Third of 3 posts on spent fuel safety
The Senate Energy and Natural Resources (ENR) Committee is set to consider a waste management bill for nuclear power reactors—the Nuclear Waste Administration Act—in mid-December. The authors argue that their bill is urgently needed to protect the public since nuclear waste currently stored at reactor sites poses a safety risk that must be reduced now.
However, in its current form the legislation does not address the near-term risks of nuclear waste storage at reactor sites. It would therefore do nothing to increase public safety for the foreseeable future.
Increasing Public Safety
The bill’s primary author, Sen. Ron Wyden (D-OR), has said (emphasis added):
“This bill takes immediate steps to more safely store the most dangerous radioactive waste, and lays out a clear plan for a permanent solution.” (June 28, 2013)
“Our goal with this legislation is to get the permanent repository program back on track and to make sure spent fuel and nuclear defense waste is handled safely until it is.” (July 30, 2013)
However, the legislation’s focus is laying the groundwork for consolidated interim storage sites that would hold nuclear reactor waste until a permanent repository eventually opens. Since interim waste sites will not become a reality for many years, if not decades, waste will continue to be stored at reactor sites for the foreseeable future. So under this bill, nothing would change for years to reduce the risk posed by current nuclear waste storage.
That’s a problem because over 70% of the 70,000 metric tons of spent fuel from U.S. reactors is currently sitting in overcrowded cooling pools at reactor sites. Congress should require nuclear plant owners to transfer a large percentage of this nuclear waste to steel and cement dry casks, which are a safer and more secure way to store spent nuclear fuel at the reactor sites while it is waiting to be moved offsite to interim or permanent storage. That would increase public safety now.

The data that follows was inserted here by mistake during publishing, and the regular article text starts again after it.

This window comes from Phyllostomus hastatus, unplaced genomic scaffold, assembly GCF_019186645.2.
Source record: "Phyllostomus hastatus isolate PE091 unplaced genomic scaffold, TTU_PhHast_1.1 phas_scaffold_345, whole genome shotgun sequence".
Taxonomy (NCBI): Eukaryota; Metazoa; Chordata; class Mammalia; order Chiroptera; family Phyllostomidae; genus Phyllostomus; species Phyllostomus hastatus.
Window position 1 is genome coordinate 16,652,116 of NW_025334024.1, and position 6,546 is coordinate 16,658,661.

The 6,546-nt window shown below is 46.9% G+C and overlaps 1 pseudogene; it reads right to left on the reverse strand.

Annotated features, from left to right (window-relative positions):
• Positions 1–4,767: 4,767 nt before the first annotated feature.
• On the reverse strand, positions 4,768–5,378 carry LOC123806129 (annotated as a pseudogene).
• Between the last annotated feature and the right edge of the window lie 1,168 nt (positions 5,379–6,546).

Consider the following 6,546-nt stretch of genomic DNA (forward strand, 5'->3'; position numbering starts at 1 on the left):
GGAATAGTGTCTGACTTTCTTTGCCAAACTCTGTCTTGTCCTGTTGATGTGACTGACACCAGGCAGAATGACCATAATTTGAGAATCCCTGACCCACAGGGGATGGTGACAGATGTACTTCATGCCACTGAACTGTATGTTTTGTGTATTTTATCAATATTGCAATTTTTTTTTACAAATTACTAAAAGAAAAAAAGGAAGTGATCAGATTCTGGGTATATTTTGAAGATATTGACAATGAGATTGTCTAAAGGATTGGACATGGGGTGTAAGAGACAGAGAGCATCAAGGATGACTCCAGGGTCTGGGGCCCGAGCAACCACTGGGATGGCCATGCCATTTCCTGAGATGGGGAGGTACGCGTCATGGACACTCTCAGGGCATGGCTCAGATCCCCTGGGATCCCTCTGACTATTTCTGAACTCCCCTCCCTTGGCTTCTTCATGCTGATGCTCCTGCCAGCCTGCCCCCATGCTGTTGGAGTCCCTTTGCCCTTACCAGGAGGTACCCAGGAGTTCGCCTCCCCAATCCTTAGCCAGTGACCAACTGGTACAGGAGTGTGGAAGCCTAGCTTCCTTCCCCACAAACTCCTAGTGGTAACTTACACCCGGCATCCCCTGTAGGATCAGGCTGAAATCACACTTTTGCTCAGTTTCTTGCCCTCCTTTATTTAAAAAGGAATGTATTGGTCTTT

Uncertainties Undermine “Adequate Protection”
While storage of spent fuel in dry casks is known to be safer than storage in pools, the NRC says that storage in pools provides the public “adequate protection.” However, UCS believes the uncertainties in analyses of loss-of-coolant accidents and spent fuel fires are so large that plants need to have substantial safety margins, and that these margins can be achieved only through reducing pool inventories well below the densely packed configuration that many plants now have. The recent NRC staff report on spent fuel pool risks does not change our opinion, since its analysis does not consider, for example, terrorist attacks on the pools or other possible scenarios.
We therefore believe the recent NRC staff recommendation to stop further consideration of such transfers is not justified by its studies, and is not in the best interests of increasing public safety.
While the Senate’s effort to find a path to a permanent repository for nuclear waste is important and commendable, Congress must not sidestep the near-term risk posed by storing waste at reactor sites in over-crowded pools. The Senate’s waste management bill will do nothing to increase public safety in the foreseeable future if it does not require accelerated transfers of nuclear waste from pools to dry casks.